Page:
- Appoint a specific person in charge of monitoring conservation of water
- Emphasize education and information that will help employees use less water
- Introduce calculators or a digital tracker to measure water use
Use water-efficient technology
Technology is a great asset to water saving efforts. One simple way to use technology this way is to identify and fix leaks regularly. Another easy thing you can do is go paperless – in addition to making your life easier, an individual sheet of paper takes 2 liters of water to produce.
Consider investing in programs or apps that monitor water use in your utilities, and use a water footprint calculator to measure how much water is used across your supply chain.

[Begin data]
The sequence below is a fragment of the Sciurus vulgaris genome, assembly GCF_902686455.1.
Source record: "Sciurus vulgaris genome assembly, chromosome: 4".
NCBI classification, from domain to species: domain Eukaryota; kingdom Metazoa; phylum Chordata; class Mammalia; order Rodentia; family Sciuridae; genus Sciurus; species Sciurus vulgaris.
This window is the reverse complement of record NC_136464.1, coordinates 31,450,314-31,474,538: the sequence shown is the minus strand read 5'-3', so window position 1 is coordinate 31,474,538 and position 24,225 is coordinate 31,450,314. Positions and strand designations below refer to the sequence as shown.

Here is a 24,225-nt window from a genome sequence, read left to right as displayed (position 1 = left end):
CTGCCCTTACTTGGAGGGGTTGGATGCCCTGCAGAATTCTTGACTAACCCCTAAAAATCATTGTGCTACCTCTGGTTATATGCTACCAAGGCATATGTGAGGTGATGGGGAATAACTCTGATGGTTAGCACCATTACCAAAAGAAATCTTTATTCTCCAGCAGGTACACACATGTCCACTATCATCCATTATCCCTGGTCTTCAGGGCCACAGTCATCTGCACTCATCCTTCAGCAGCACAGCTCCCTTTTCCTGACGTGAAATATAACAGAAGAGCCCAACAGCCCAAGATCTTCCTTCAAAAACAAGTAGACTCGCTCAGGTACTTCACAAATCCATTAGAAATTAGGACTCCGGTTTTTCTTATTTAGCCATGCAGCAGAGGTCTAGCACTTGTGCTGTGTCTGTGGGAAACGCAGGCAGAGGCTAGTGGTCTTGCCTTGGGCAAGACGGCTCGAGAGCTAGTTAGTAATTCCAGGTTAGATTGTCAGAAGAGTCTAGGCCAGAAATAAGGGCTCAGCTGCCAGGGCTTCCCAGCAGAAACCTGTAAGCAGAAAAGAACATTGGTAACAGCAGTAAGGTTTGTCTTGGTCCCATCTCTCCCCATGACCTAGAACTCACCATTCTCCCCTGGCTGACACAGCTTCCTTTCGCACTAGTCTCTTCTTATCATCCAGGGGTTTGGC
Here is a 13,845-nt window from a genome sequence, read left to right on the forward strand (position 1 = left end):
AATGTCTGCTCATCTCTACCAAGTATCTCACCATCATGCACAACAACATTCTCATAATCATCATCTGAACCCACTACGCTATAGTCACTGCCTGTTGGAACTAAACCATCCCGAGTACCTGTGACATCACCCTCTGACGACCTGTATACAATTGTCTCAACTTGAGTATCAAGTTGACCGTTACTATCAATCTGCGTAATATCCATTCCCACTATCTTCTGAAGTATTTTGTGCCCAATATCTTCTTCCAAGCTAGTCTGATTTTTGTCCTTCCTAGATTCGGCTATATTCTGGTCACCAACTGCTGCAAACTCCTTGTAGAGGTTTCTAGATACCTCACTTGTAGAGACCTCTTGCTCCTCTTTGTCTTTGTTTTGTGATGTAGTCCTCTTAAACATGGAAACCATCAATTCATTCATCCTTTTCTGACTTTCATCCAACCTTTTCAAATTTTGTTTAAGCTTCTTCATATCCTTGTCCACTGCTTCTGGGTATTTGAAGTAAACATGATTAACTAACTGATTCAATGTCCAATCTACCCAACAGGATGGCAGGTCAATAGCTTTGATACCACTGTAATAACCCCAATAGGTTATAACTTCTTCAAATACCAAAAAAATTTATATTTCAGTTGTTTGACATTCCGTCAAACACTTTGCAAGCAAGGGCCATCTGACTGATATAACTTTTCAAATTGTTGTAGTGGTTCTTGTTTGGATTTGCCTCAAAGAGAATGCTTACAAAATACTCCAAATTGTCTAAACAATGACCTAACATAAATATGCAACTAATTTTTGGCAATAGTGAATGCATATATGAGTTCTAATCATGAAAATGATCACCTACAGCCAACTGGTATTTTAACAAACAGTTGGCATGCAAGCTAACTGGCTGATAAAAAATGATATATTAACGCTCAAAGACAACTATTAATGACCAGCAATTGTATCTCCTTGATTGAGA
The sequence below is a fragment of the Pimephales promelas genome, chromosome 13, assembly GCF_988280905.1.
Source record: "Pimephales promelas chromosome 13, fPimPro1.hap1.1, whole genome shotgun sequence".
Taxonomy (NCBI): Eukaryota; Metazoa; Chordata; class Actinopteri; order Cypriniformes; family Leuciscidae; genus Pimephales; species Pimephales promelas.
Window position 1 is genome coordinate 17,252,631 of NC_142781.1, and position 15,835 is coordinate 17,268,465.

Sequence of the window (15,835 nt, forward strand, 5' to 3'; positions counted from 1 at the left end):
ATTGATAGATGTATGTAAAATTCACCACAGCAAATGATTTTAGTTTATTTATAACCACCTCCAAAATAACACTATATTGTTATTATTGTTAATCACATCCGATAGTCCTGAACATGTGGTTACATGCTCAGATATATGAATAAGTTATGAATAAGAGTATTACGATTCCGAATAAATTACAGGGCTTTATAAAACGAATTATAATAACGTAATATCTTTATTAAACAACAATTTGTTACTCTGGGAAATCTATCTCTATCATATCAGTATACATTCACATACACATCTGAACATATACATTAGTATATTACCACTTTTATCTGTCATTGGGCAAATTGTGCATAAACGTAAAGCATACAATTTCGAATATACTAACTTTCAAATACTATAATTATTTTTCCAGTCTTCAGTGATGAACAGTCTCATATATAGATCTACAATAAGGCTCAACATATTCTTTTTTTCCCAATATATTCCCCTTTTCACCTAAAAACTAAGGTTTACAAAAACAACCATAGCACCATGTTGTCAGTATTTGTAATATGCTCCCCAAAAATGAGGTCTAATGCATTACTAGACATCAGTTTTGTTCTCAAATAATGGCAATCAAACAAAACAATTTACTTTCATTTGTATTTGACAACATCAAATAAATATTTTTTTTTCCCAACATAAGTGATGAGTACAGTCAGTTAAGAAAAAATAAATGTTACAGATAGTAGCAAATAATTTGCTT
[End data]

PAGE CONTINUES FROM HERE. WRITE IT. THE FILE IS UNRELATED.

Minimize the water used in tasks
Another type of technology that makes conservation of water easier is technology that measures how much water you actually need. For example, precision agriculture technology like AI can determine exactly how much water your plants need to grow. The fashion industry also uses lots of water, so sustainable fashion technologies and initiatives are important ways of negating water scarcity.
There are even innovative ways to source the water you do use, like technologies that harvest water from the air – particularly useful as warmer temperatures mean that’s where a large amount of water ends up.
Saving water is easier when you have defined processes in place, and it’s easy to codify as well as enforce processes with a digital checklist app like Lumiform. The paperless solution helps you cut down on water use by helping you inspect leaks, implement new technologies, and analyze your water conservation measures.